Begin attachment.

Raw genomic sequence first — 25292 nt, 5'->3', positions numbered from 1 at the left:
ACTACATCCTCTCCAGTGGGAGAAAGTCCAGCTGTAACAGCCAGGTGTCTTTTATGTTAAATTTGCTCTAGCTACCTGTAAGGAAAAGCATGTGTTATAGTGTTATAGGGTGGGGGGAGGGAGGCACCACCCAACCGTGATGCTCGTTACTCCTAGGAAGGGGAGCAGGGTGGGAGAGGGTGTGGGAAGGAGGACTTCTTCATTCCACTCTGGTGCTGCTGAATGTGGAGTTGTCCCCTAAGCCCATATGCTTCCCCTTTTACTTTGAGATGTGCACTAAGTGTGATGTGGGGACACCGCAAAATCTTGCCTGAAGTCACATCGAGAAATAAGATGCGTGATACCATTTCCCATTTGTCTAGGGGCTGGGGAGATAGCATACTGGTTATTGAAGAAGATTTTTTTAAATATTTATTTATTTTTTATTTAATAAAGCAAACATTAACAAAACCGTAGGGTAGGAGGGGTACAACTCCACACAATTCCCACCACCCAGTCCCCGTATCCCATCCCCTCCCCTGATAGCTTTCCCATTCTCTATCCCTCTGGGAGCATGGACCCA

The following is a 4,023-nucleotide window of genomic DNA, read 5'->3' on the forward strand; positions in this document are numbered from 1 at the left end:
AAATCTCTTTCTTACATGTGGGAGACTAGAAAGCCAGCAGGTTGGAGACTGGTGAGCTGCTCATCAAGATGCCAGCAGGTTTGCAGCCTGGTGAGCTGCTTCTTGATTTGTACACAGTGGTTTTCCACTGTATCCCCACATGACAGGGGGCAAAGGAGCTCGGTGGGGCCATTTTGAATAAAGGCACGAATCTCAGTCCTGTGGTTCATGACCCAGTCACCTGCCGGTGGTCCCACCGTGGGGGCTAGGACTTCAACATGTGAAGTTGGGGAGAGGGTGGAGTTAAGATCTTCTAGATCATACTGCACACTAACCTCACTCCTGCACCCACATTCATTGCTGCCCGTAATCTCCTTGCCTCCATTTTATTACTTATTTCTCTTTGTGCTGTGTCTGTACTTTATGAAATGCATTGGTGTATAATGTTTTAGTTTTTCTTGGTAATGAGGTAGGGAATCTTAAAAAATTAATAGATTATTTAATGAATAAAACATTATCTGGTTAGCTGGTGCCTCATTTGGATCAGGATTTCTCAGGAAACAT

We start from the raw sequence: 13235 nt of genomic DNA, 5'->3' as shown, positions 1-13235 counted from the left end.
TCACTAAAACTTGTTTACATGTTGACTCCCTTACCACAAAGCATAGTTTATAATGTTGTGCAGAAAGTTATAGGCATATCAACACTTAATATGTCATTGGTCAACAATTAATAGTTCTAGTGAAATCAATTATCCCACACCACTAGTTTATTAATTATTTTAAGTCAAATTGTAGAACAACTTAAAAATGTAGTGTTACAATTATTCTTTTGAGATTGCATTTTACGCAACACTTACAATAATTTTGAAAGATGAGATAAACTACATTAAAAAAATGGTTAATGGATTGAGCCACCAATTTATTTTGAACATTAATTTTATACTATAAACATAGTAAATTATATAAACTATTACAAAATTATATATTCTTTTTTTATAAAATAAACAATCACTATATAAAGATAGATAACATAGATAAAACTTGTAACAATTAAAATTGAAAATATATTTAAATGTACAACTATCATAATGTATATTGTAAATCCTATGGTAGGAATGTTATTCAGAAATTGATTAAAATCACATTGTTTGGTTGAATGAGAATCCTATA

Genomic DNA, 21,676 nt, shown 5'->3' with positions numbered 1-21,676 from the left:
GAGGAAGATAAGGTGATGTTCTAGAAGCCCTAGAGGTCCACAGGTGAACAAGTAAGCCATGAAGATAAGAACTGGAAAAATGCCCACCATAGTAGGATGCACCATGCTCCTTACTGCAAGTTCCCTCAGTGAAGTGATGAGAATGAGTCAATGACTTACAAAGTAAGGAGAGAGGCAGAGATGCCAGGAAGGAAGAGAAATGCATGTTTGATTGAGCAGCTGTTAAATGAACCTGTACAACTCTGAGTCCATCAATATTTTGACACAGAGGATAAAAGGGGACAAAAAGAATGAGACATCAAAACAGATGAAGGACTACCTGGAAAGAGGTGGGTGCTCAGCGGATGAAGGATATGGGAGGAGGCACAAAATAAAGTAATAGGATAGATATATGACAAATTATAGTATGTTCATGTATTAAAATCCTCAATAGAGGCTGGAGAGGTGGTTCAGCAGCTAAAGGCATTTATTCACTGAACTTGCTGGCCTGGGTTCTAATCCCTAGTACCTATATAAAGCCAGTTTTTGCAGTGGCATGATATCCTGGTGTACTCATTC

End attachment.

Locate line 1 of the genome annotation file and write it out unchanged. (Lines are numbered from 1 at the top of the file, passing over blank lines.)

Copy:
Raw genomic sequence first — 25292 nt, 5'->3', positions numbered from 1 at the left: